Clinton has struggled to reassemble some version of the coalition that twice elected Obama, the combination of African Americans, Hispanics, single women and young voters.
Hispanic turnout appears strong, based on early-voting data. That is a major reason Democrats think Nevada will be an easy win for Clinton, although the polls are close and Trump scheduled a stop there Saturday.
Clinton also has a double-digit advantage among female voters, who in 2012 accounted for 53 percent of the electorate.
“If this is actually true, Trump’s done,” GOP pollster Christine Matthews said. “He’s not going to be able to win men by a big enough margin to overcome a 15-point disadvantage with women.”
But the Clinton campaign is worried about turnout among African Americans. The Democratic nominee and her top surrogates have made repeated visits to major cities in an effort to stoke enthusiasm among those voters, and she will end her campaign with a big rally in Philadelphia.
“Based on early vote returns, we know that strong get-out-the-vote efforts in the African American communities in Pennsylvania, Michigan, Florida and North Carolina will be needed to win on Tuesday,” AFL-CIO political director Michael Podhorzer said.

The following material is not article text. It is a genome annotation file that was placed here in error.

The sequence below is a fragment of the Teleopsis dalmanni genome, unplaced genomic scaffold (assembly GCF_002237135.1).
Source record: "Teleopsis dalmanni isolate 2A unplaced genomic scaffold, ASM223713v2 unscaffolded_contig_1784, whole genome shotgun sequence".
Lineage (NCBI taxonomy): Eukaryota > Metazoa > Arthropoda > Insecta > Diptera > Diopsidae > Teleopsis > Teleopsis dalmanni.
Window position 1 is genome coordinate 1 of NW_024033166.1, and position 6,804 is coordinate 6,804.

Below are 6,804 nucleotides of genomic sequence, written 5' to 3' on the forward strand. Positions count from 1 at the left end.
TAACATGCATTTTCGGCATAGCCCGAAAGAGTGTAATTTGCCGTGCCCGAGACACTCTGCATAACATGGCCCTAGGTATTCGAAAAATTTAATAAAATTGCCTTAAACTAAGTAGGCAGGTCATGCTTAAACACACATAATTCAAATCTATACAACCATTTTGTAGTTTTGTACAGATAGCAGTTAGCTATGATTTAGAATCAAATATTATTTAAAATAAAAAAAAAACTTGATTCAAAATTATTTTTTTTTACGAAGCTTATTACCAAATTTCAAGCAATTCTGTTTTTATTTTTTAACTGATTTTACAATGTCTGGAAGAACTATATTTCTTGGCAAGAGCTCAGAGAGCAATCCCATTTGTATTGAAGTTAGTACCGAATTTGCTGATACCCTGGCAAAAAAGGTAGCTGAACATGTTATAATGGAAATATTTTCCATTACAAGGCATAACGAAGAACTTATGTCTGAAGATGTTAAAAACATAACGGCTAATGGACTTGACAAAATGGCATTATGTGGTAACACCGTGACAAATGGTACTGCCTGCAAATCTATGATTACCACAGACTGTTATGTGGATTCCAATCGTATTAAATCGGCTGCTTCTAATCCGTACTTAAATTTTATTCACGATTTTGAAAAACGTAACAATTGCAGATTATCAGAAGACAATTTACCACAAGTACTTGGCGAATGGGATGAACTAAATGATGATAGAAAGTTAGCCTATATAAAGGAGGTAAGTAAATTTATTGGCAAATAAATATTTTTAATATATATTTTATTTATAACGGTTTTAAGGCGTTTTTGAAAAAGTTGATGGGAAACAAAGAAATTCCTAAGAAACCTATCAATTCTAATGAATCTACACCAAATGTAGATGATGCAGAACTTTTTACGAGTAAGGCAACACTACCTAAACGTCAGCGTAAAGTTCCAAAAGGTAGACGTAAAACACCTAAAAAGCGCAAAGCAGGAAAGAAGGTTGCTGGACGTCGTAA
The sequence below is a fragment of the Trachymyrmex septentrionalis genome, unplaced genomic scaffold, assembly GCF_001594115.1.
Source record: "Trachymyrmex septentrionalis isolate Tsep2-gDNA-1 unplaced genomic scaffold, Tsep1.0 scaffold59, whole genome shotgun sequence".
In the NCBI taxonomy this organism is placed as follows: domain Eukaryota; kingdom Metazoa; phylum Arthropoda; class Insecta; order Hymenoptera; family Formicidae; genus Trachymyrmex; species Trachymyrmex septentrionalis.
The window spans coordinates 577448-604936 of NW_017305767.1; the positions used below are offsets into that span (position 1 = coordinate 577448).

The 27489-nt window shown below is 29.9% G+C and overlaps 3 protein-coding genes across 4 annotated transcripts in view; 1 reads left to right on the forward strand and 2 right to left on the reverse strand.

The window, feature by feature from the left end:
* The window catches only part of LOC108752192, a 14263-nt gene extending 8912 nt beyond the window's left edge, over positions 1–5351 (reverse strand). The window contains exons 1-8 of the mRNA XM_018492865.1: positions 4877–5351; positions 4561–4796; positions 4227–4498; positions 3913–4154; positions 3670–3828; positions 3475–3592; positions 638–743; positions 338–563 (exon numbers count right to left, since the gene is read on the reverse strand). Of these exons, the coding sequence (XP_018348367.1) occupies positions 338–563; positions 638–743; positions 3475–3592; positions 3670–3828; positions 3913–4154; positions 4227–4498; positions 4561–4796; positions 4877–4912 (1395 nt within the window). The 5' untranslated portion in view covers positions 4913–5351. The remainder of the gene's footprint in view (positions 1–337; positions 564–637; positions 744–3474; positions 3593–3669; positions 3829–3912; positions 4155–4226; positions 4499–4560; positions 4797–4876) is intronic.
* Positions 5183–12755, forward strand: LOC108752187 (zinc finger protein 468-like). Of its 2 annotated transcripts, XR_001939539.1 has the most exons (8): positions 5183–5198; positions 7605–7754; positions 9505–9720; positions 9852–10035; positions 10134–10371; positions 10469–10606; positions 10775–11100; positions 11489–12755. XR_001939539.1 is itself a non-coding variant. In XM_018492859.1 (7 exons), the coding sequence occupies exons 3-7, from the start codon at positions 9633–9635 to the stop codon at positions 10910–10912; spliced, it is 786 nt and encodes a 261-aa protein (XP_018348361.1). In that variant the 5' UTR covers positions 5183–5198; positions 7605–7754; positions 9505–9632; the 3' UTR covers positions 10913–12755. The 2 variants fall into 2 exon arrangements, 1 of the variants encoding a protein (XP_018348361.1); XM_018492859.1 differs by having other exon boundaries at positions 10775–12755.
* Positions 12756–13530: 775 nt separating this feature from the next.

For Trump, one challenge is a socioeconomic split in the white vote. He has strong support among white voters without college degrees, but has seen an erosion in the traditional support for Republican nominees among white voters with college degrees.
This has been a central dynamic of the campaign and Clinton campaign officials view it as a potentially decisive factor in an electoral map that has shifted since the last election.
The split between college-educated and non-college-educated white voters has moved states such as Colorado and Virginia toward the Democrats, while giving Trump more hope of capturing industrial states in the Midwest such as Michigan, Pennsylvania and Ohio, where there is a higher concentration of non-college-educated voters.
Democrats remain skeptical that Trump, who boasts of his ability to bring new Republican voters to the polls, can crack what in recent cycles has been a “blue wall” in the upper Midwest.
“Trump is making a last bet on white, non-college-educated men in Pennsylvania, Michigan and Wisconsin,” Podhorzer said. “That’s been tried by Republican candidates before, and it hasn’t worked.”
(c) 2016, The Washington Post · Karen Tumulty, Dan Balz